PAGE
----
Because lower temperature geothermal energy resources are the most common, Binary cycle power plants are likely to become the main generators of geothermal electricity in the future.
Advantages of Geothermal Energy
- Non polluting -- When a power station harnesses geothermal energy in the correct manner, there are no by-products, which are harmful to the environment.
- Renewable and sustainable energy -- Heat from the earth is limitless. If managed correctly, the underground water and steam will never diminish.
- Reliable source of energy -- The earths heat is available 24/7 365 days a year.
- No wastage -- Spent water is re-injected into the underground reservoir.
- Low emissions -- Geothermal power production does not output any type of greenhouse effect.
- Minimal environmental impact -- Geothermal power plants have a small footprint when compared with coal, wind and solar power generation plants.
- Self sufficient -- In terms of energy consumption, the power plants are self-sufficient and do not use any type of fossil fuels.
- Low maintenance -- After the construction of a geothermal energy power plant, there is little maintenance to contend with.
- Can be used to recycle wastewater.
- Power generation is weather independent.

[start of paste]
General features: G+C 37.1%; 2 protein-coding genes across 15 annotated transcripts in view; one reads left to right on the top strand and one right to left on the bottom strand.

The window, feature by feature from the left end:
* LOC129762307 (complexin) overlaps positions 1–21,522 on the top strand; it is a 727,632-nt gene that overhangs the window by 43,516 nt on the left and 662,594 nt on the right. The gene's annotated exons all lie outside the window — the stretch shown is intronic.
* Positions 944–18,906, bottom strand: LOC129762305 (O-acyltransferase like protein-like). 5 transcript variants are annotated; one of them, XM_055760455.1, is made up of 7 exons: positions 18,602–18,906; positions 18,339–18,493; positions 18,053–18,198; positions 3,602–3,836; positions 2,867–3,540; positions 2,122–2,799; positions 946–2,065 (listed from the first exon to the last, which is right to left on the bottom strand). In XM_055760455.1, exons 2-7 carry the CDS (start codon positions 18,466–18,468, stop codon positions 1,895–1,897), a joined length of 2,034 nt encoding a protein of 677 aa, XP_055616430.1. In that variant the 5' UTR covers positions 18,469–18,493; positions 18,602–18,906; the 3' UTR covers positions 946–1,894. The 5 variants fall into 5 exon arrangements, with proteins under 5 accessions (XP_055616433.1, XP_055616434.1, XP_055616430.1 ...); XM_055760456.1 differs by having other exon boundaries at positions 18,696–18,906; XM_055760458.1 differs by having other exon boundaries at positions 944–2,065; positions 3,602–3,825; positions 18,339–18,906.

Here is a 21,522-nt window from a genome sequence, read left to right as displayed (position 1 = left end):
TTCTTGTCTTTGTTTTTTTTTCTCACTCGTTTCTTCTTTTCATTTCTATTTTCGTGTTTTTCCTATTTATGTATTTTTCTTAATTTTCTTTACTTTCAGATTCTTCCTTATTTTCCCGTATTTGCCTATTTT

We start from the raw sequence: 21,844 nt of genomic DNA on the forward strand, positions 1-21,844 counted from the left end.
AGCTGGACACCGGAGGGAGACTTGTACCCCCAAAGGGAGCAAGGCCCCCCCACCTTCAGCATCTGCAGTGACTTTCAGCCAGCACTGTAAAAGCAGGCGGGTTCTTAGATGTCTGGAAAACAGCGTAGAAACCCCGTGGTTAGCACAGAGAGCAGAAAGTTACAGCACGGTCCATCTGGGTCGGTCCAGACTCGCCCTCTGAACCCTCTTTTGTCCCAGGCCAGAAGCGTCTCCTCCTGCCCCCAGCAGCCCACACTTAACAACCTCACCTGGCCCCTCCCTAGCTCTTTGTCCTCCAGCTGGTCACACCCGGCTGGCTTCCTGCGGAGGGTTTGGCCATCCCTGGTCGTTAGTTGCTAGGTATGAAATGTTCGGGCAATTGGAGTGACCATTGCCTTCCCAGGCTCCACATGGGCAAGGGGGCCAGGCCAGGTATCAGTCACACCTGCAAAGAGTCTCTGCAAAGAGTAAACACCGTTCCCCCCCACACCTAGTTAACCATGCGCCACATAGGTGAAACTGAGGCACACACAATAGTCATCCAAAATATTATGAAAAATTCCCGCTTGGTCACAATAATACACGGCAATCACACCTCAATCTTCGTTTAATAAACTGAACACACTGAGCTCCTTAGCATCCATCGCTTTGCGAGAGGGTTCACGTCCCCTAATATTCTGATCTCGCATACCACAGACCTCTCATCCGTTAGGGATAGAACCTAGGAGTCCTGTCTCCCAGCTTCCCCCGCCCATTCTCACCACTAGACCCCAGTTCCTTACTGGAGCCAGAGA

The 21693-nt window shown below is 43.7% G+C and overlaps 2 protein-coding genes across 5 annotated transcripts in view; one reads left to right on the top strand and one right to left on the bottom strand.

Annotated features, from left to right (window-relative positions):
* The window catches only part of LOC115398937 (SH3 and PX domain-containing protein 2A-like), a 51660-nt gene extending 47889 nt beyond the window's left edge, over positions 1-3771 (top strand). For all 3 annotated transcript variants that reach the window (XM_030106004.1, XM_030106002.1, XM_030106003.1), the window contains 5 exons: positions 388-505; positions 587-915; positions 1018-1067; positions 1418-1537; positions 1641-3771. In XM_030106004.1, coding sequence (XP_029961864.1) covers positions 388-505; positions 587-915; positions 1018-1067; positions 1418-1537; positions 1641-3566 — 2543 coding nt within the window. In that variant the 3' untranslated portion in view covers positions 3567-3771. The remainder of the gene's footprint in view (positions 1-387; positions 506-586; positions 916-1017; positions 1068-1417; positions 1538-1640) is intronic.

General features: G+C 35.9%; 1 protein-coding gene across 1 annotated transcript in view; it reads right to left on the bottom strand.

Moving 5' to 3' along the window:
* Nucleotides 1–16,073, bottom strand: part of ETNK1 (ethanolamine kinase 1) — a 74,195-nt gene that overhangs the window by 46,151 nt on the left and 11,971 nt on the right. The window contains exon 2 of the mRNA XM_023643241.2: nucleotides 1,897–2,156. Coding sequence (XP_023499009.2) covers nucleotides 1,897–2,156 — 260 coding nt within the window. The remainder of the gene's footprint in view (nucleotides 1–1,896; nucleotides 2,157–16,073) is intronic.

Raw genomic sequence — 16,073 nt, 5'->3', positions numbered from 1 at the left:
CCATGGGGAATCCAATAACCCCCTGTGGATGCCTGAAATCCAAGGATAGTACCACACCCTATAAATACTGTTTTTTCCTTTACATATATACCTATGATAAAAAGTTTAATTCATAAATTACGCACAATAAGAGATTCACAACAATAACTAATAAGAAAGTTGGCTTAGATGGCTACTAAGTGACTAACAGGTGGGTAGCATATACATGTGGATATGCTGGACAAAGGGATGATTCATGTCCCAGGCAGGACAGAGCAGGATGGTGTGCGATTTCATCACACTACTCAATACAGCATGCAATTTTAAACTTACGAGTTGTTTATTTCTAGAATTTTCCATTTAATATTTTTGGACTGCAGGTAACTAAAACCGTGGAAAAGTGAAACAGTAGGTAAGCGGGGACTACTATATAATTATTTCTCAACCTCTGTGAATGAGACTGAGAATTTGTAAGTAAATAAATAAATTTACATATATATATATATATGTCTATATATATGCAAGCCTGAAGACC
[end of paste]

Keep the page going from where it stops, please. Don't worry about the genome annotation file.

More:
Disadvantages of Geothermal Energy
- First, you cannot just build a geothermal power plant in some vacant land plot somewhere. The area where a power plant would be built should consist of those suitable hot rocks at just the right depth for drilling. In addition, the type of rock must be easy to drill into.
- It is important to take care of a geothermal site because if the holes were drilled improperly, then potentially harmful minerals and gas could escape from under ground. These hazardous materials are nearly impossible to get rid of properly. Pollution may occur due to improper drilling at geothermal stations.
- It is also possible for a specific geothermal area to run dry or lose steam.
Besides power resources, geothermal energy can be harnessed for other means as well.
- Thanks to geothermal water, there are natural hot springs all over the world and many people enjoy the warm waters and its restorative effects.
- Geothermal water can also be beneficial for growing agricultural products in a greenhouse within a cold or icy climate.
- Geothermal waters can be harnessed to create space heating in buildings or even to keep streets and sidewalks warm enough to prevent icing over. Several cities have actually used it in this unique manner.
Because geothermal energy is reliable and renewable, this alternative power source will start to enjoy more growth. It is present everywhere beneath the earths surface although the more desirable, high temperature resources are located in the so called “ring of fire” areas of active or geological young volcanoes. Areas such as California, Iceland, Hawaii and Japan are just a few places where it is being used, mainly due to underground volcanic activity.
Statistics from the International Geothermal Association (IGA) show a global increase in geothermal power capacity of 5.6% to 12,941 MW in 2017.
The U.S. remains the top producer with 2,488 MW followed by Indonesia at 1,950 MW, the Philippines at 1,928 MW, Turkey at 1,064 MW and New Zealand at 986 MW.